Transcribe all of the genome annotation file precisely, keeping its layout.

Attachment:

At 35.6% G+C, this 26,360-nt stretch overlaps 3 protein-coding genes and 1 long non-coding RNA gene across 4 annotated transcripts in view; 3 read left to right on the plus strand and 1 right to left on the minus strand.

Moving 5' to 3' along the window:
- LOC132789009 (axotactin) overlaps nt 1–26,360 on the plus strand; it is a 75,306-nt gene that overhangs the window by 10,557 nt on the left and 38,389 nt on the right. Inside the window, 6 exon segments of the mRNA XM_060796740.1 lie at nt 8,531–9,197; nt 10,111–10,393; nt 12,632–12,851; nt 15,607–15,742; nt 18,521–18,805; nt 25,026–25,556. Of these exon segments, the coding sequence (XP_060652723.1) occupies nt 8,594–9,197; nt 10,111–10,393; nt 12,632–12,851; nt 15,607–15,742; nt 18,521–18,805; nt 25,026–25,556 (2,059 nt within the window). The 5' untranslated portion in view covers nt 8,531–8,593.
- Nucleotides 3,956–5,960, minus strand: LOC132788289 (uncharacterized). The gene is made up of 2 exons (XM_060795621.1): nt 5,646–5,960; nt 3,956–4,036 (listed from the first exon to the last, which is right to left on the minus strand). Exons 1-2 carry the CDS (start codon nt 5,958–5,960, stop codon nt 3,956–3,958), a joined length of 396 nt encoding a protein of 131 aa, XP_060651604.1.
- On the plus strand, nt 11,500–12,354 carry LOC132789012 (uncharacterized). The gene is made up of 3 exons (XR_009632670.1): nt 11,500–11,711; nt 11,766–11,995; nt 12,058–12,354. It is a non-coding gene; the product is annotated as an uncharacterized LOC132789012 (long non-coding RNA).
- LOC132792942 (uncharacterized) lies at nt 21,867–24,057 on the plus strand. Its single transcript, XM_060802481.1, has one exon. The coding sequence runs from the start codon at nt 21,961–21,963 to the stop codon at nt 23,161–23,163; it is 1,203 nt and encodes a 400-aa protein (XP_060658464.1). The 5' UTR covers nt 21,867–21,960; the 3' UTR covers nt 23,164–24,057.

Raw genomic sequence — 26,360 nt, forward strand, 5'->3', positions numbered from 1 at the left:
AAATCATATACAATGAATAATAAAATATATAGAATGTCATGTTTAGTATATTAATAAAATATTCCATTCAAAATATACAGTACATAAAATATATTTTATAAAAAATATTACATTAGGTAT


At 35.6% G+C, this 26,360-nt stretch overlaps 3 protein-coding genes and 1 long non-coding RNA gene across 4 annotated transcripts in view; 3 read left to right on the plus strand and 1 right to left on the minus strand.

Moving 5' to 3' along the window:
- LOC132789009 (axotactin) overlaps nt 1–26,360 on the plus strand; it is a 75,306-nt gene that overhangs the window by 10,557 nt on the left and 38,389 nt on the right. Inside the window, 6 exon segments of the mRNA XM_060796740.1 lie at nt 8,531–9,197; nt 10,111–10,393; nt 12,632–12,851; nt 15,607–15,742; nt 18,521–18,805; nt 25,026–25,556. Of these exon segments, the coding sequence (XP_060652723.1) occupies nt 8,594–9,197; nt 10,111–10,393; nt 12,632–12,851; nt 15,607–15,742; nt 18,521–18,805; nt 25,026–25,556 (2,059 nt within the window). The 5' untranslated portion in view covers nt 8,531–8,593.
- Nucleotides 3,956–5,960, minus strand: LOC132788289 (uncharacterized). The gene is made up of 2 exons (XM_060795621.1): nt 5,646–5,960; nt 3,956–4,036 (listed from the first exon to the last, which is right to left on the minus strand). Exons 1-2 carry the CDS (start codon nt 5,958–5,960, stop codon nt 3,956–3,958), a joined length of 396 nt encoding a protein of 131 aa, XP_060651604.1.
- On the plus strand, nt 11,500–12,354 carry LOC132789012 (uncharacterized). The gene is made up of 3 exons (XR_009632670.1): nt 11,500–11,711; nt 11,766–11,995; nt 12,058–12,354. It is a non-coding gene; the product is annotated as an uncharacterized LOC132789012 (long non-coding RNA).
- LOC132792942 (uncharacterized) lies at nt 21,867–24,057 on the plus strand. Its single transcript, XM_060802481.1, has one exon. The coding sequence runs from the start codon at nt 21,961–21,963 to the stop codon at nt 23,161–23,163; it is 1,203 nt and encodes a 400-aa protein (XP_060658464.1). The 5' UTR covers nt 21,867–21,960; the 3' UTR covers nt 23,164–24,057.

Raw genomic sequence — 26,360 nt, forward strand, 5'->3', positions numbered from 1 at the left:
AAATCATATACAATGAATAATAAAATATATAGAATGTCATGTTTAGTATATTAATAAAATATTCCATTCAAAATATACAGTACATAAAATATATTTTATAAAAAATATTACATTAGGTAT